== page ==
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Glucocorticoids and the Risk of Peptic Ulcer Bleeding: Case-Control Analysis Based on Swiss Claims Data


Reinau, Daphne; Schwenkglenks, Matthias; Früh, Mathias; Signorell, Andri; Blozik, Eva; Meier, Christoph R (2018). Glucocorticoids and the Risk of Peptic Ulcer Bleeding: Case-Control Analysis Based on Swiss Claims Data. Drug Safety, 41(7):725-730.

Abstract

INTRODUCTION
Controversy exists as to whether glucocorticoids (GC) are ulcerogenic per se and may thus cause peptic ulcer bleeding (PUB) independent of concomitantly prescribed nonsteroidal anti-inflammatory drugs (NSAIDs).
OBJECTIVE
To investigate the association between GC use and PUB with or without co-medication with NSAIDs.
METHODS
We conducted a case-control study using administrative claims data from the Swiss health insurance company Helsana. We identified 1191 cases with incident PUB between 2012 and 2016 and matched up to 10 PUB-free controls to each case on age, sex, region and number of years insured with Helsana. We compared prior GC exposure between cases and controls using multivariate conditional logistic regression analyses controlling for several potential confounders. Patients with or without concomitant NSAID exposure were analysed separately.
RESULTS
Patients with prior exposure to both GC and NSAIDs were five times more likely to experience PUB than patients who neither used GC nor NSAIDs (adjusted odds ratio [adj. OR] 4.80, 95% CI 3.55-6.71). Although the risk of PUB among patients who used NSAIDs without GC was increased threefold (adj. OR 3.20, 95% CI 2.59-3.95), we observed only a moderately increased risk among patients who used GC alone without NSAIDs (adj. OR 1.63, 95% CI 1.20-2.42).
CONCLUSIONS
The use of NSAIDs with or without GC was associated with a markedly higher risk of PUB compared with GC monotherapy. Use of GC alone was associated with a moderately increased risk of PUB, which might be causal or attributed to confounding by indication.

Abstract

INTRODUCTION
Controversy exists as to whether glucocorticoids (GC) are ulcerogenic per se and may thus cause peptic ulcer bleeding (PUB) independent of concomitantly prescribed nonsteroidal anti-inflammatory drugs (NSAIDs).
OBJECTIVE
To investigate the association between GC use and PUB with or without co-medication with NSAIDs.
METHODS
We conducted a case-control study using administrative claims data from the Swiss health insurance company Helsana. We identified 1191 cases with incident PUB between 2012 and 2016 and matched up to 10 PUB-free controls to each case on age, sex, region and number of years insured with Helsana. We compared prior GC exposure between cases and controls using multivariate conditional logistic regression analyses controlling for several potential confounders. Patients with or without concomitant NSAID exposure were analysed separately.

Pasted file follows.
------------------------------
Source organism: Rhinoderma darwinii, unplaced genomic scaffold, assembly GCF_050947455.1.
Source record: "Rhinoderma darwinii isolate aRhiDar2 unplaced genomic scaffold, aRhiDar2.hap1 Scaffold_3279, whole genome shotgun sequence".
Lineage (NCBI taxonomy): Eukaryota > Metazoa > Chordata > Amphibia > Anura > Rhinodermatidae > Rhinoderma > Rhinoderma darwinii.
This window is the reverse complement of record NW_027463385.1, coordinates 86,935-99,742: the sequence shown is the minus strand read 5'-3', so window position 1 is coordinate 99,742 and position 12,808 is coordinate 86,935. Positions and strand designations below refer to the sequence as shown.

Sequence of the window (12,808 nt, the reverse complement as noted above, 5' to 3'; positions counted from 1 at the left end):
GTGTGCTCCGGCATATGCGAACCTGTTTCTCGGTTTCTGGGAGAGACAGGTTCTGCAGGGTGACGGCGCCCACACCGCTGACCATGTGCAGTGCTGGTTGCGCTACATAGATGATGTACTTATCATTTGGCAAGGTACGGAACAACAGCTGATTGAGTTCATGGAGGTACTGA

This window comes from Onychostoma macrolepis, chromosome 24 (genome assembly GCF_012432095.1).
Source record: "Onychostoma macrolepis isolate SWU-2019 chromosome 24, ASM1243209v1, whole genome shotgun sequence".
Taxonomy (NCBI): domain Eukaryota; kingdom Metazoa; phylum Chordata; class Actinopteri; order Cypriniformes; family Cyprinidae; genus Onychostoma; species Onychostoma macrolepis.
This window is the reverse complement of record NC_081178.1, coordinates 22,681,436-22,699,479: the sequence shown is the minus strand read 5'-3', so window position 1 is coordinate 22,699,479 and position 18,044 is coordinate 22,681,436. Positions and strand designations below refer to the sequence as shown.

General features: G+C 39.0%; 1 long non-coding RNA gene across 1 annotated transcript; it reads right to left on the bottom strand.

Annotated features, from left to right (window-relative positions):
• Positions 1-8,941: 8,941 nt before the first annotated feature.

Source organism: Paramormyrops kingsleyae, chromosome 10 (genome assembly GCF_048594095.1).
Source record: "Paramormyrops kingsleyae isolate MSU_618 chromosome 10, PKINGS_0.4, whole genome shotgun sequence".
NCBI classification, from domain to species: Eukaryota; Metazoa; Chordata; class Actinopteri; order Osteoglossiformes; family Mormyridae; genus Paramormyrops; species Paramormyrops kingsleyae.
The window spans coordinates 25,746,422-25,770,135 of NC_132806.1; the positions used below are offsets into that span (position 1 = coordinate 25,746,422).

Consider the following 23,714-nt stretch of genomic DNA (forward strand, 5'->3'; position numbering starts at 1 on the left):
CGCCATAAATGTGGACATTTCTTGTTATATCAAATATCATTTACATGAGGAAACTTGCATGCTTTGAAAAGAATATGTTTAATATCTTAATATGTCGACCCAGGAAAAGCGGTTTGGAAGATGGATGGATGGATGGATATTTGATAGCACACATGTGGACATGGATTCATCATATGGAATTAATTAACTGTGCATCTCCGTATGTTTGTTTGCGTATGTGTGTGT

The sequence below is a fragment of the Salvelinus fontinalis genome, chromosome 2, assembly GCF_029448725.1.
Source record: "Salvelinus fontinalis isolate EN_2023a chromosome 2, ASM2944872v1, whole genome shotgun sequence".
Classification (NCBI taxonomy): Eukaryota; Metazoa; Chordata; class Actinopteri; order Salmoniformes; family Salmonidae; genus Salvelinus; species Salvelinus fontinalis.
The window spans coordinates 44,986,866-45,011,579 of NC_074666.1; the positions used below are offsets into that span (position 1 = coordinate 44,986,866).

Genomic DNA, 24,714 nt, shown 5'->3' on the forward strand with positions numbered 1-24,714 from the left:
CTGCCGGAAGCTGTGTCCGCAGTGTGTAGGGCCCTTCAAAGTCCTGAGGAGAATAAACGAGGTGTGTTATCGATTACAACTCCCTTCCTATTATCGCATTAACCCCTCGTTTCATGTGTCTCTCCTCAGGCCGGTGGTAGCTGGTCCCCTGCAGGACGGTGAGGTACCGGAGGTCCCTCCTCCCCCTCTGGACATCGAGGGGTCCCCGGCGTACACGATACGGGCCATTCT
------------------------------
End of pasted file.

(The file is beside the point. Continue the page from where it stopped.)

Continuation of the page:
RESULTS
Patients with prior exposure to both GC and NSAIDs were five times more likely to experience PUB than patients who neither used GC nor NSAIDs (adjusted odds ratio [adj. OR] 4.80, 95% CI 3.55-6.71). Although the risk of PUB among patients who used NSAIDs without GC was increased threefold (adj. OR 3.20, 95% CI 2.59-3.95), we observed only a moderately increased risk among patients who used GC alone without NSAIDs (adj. OR 1.63, 95% CI 1.20-2.42).
CONCLUSIONS
The use of NSAIDs with or without GC was associated with a markedly higher risk of PUB compared with GC monotherapy. Use of GC alone was associated with a moderately increased risk of PUB, which might be causal or attributed to confounding by indication.

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Additional indexing

Item Type:Journal Article, refereed, original work
Communities & Collections:04 Faculty of Medicine > Epidemiology, Biostatistics and Prevention Institute (EBPI)
Dewey Decimal Classification:610 Medicine & health
Language:English
Date:July 2018
Deposited On:04 Jan 2019 14:44
Last Modified:04 Jan 2019 14:53
Publisher:Springer
ISSN:0114-5916
OA Status:Closed
Publisher DOI:https://doi.org/10.1007/s40264-018-0645-3
PubMed ID:29468603

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